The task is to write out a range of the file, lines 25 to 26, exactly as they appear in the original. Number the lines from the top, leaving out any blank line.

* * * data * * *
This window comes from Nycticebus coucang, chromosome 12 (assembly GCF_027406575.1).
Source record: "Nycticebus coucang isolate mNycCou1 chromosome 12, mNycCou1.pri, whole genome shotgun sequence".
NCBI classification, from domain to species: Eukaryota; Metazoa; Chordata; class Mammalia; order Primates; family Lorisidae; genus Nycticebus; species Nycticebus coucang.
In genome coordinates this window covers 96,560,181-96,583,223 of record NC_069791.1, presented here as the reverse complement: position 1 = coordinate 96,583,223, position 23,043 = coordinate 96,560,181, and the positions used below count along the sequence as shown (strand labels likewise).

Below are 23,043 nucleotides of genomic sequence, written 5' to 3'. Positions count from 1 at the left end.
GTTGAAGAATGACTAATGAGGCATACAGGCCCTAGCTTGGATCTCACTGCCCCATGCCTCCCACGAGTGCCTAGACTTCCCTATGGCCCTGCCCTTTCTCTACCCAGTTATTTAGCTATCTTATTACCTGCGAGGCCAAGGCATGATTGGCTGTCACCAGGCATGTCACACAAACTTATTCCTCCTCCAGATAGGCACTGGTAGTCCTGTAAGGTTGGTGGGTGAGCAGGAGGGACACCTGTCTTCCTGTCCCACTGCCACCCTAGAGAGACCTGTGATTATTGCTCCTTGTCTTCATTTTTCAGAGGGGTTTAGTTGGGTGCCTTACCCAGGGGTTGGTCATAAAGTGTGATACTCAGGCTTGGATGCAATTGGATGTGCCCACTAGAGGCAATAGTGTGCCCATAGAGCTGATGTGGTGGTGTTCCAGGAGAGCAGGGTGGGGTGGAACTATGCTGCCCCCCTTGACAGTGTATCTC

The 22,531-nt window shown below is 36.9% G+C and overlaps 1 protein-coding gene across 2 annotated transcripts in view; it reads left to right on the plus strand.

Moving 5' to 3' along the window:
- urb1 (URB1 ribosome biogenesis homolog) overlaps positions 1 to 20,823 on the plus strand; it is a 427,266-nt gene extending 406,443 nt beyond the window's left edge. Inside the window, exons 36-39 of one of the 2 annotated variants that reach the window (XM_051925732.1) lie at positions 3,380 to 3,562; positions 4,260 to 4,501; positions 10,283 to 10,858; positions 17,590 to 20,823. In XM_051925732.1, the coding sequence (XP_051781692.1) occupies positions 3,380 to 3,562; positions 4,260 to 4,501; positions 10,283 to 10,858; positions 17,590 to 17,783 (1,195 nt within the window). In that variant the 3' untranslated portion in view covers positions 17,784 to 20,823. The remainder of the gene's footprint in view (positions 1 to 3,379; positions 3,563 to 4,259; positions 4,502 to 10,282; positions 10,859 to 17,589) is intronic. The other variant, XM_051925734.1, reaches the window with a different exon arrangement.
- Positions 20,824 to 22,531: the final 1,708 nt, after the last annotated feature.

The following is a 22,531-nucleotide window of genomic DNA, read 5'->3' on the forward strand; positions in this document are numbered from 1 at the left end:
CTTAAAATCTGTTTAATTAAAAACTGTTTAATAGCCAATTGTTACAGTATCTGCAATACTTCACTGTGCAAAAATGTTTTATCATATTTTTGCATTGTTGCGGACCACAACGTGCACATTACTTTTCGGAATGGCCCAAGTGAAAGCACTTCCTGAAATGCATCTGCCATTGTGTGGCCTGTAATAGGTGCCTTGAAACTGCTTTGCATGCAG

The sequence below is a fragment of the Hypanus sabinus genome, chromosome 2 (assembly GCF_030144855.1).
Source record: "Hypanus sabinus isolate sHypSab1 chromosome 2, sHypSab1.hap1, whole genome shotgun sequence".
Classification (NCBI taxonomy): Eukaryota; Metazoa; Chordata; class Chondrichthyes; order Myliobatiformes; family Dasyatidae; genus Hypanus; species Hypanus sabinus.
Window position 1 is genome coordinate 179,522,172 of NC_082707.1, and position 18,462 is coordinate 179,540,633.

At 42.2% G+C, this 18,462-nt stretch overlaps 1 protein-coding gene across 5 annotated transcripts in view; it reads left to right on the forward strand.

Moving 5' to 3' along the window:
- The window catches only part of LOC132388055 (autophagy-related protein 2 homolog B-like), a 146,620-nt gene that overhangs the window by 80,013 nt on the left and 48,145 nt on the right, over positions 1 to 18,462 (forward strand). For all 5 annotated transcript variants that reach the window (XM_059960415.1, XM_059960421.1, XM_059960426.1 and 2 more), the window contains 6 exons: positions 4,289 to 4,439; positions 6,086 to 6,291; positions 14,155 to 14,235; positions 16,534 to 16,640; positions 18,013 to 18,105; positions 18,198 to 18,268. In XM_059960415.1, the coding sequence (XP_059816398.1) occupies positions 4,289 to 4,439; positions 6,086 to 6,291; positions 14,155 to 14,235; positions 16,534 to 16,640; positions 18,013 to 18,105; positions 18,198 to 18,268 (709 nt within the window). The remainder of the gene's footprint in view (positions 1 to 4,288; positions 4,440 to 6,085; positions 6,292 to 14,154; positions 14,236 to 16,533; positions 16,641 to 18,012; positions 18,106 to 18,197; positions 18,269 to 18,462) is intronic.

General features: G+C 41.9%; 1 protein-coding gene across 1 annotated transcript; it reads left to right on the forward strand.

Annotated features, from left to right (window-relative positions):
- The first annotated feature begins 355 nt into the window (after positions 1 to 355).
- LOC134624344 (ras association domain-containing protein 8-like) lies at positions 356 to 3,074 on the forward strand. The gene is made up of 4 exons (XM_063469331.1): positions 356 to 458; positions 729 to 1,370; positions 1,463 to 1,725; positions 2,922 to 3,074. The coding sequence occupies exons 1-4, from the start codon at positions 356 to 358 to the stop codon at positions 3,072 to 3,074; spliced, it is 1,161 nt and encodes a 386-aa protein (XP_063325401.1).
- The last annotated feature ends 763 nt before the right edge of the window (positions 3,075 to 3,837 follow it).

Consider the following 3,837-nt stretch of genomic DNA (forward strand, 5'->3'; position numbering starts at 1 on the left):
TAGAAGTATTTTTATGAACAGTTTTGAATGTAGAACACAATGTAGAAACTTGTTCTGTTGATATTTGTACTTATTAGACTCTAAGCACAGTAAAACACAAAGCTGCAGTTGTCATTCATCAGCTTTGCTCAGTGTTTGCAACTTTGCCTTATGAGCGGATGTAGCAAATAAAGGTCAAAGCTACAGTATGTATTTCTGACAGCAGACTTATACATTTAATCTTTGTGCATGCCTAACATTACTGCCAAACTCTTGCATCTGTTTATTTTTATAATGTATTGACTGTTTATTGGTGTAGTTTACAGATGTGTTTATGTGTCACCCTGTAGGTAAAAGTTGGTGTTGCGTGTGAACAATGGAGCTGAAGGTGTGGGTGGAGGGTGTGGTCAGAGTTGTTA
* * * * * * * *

Consider the following 3,837-nt stretch of genomic DNA (forward strand, 5'->3'; position numbering starts at 1 on the left):
TAGAAGTATTTTTATGAACAGTTTTGAATGTAGAACACAATGTAGAAACTTGTTCTGTTGATATTTGTACTTATTAGACTCTAAGCACAGTAAAACACAAAGCTGCAGTTGTCATTCATCAGCTTTGCTCAGTGTTTGCAACTTTGCCTTATGAGCGGATGTAGCAAATAAAGGTCAAAGCTACAGTATGTATTTCTGACAGCAGACTTATACATTTAATCTTTGTGCATGCCTAACATTACTGCCAAACTCTTGCATCTGTTTATTTTTATAATGTATTGACTGTTTATTGGTGTAGTTTACAGATGTGTTTATGTGTCACCCTGTAGGTAAAAGTTGGTGTTGCGTGTGAACAATGGAGCTGAAGGTGTGGGTGGAGGGTGTGGTCAGAGTTGTTA